The Adam Road Hawker Centre, opened in 1974, was one of the series of dedicated food centres created in the 1970s. As part of the government’s wider effort to remove hawkers from the streets, it was built independent of a wet market. The hawker centre had its roots in an earlier market started in 1971 when the Public Works Department laid the ground for temporary food stalls next to Bukit Timah Canal. This was opposite the present food centre. This first establishment was actually a series of temporary sheds that housed 32 stalls.
In 1973, when the government announced plans to build a highway across Bukit Timah Road to link Adam Road to Farrer Road, which affected the centre, plans were then made to shift it across the road to its present site. The new hawker centre was officially opened by the then Minister for Law and National Development, E W Barker on 28 September 1974. It had 32 cooked food stalls, as it had in the old centre. Most of the hawkers who started at this new centre were from the first batch of vendors who were “originally stationed at the junction of Farrer Road and Adam Road where conditions were not healthy”, having been next to a canal.
The design of the first centre was a basic U-shaped layout that was linked at the front by a covered walkway. The middle of the centre was an open space with the round tables with four round seats were permanently mounted on tile floors. The stalls were overlaid by mosaic tiles and had steel frames and bars that held up a zinc corrugated roof over the stalls.
Soon after opening, the Adam Road Hawker Centre had already been famed as a place for great Malay food. It was known to provide cheap and “very tasty” food. It is still particularly famed for its nasi lemak and mutton soup. In 2016, Adam Road Food Centre stall serves 1,000 plates of nasi lemak daily.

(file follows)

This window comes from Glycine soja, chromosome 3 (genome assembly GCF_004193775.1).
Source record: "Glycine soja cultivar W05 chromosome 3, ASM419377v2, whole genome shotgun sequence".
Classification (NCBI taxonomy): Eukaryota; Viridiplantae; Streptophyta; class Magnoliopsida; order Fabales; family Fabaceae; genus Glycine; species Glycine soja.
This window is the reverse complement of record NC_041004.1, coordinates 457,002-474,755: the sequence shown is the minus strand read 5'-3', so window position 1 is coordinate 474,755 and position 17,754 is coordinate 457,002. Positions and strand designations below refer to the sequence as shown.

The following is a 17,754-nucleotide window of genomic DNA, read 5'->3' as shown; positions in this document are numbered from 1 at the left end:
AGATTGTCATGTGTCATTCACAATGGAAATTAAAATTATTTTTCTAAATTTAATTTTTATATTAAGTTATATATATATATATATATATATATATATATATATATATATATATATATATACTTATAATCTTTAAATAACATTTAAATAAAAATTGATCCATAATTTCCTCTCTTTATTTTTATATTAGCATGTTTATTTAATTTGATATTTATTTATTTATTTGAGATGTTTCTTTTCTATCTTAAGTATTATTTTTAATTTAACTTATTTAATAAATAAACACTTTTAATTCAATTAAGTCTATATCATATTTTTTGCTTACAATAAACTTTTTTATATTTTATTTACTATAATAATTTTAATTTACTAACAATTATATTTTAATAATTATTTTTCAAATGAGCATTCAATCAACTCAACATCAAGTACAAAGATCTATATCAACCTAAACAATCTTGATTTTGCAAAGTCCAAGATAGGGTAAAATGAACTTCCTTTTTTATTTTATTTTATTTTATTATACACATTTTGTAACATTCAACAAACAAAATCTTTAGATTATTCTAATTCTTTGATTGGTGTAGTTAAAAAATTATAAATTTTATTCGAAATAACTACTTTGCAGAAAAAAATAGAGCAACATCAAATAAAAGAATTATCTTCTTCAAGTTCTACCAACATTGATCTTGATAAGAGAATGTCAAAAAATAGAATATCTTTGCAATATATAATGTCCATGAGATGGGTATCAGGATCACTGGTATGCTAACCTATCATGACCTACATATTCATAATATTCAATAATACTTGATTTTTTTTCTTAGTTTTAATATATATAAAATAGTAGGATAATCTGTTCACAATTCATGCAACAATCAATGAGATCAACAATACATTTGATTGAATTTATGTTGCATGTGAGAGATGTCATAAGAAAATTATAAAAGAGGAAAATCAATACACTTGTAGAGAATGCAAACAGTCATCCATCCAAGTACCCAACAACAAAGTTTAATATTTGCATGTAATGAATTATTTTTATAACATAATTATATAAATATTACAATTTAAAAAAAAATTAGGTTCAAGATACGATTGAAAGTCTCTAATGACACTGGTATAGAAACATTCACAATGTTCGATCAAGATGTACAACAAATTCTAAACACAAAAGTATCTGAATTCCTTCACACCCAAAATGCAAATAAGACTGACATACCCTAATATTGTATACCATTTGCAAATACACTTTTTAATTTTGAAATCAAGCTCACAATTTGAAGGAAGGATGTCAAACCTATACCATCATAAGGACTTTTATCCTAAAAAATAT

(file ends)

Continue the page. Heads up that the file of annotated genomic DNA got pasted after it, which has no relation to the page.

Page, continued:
Besides good eats, Adam Road Food Centre has also been a favourite visit by many across the years. In the 1980s, Adam Road Food Centre was the designated hawker centre for police personnel lunch breaks. They would take lunch there after their tour of duty before returning to the station. It was also frequently patronised by students studying nearby (University), chauffeurs and the residents nearby.
However, having been built so close to the Bukit Timah Canal, the centre was constantly flooded in the 1980s when it rained heavily. Quite often, customers were stranded in the hawker centre during times of serious flooding. Adam Road Food Centre underwent major repairs and redecoration in 1997.
In 2001, the food centre was closed for 5 months for another round of renovation, and reopened in mid-May 2002. The upgrading works cost $1.73 million and was the first Environment Ministry hawker centre to be completed under its upgrading programme. The upgraded centre had a higher roof in the same shape as the old one to improve ventilation, new tiles and the rules floor was raised to prevent flooding and a courtyard with umbrella-covered tables and chairs. All the food stallholders chose to stay after the upgrading ad been completed. The refreshed centre, including the outdoor seats and rectangular tables, could accommodate about 410 persons, up from 345 prior to this exercise. The five old angsana trees located outside the centre were preserved as part of the government special effort retain the uniqueness of the eatery. These trees give shade, limited shelter from rain and sun, and also serve as a muffler for traffic noises.
Other unique characteristics of the food centre, such as the nine-sided, almost circular, shape of the building and the central outdoor dining courtyard, were retained to maintain the sense of familiarity to the centre.
The sense of belonging of the old stallholders had been so strong that all of them chose to remain in the newly revamped centre although they were all offered alternative sites during the renovation.
Over the years, great effort has been taken to keep the Adam Road Food Centre a clean and conducive place to dine. It underwent further updating and face-lifts in 2008 and 2016.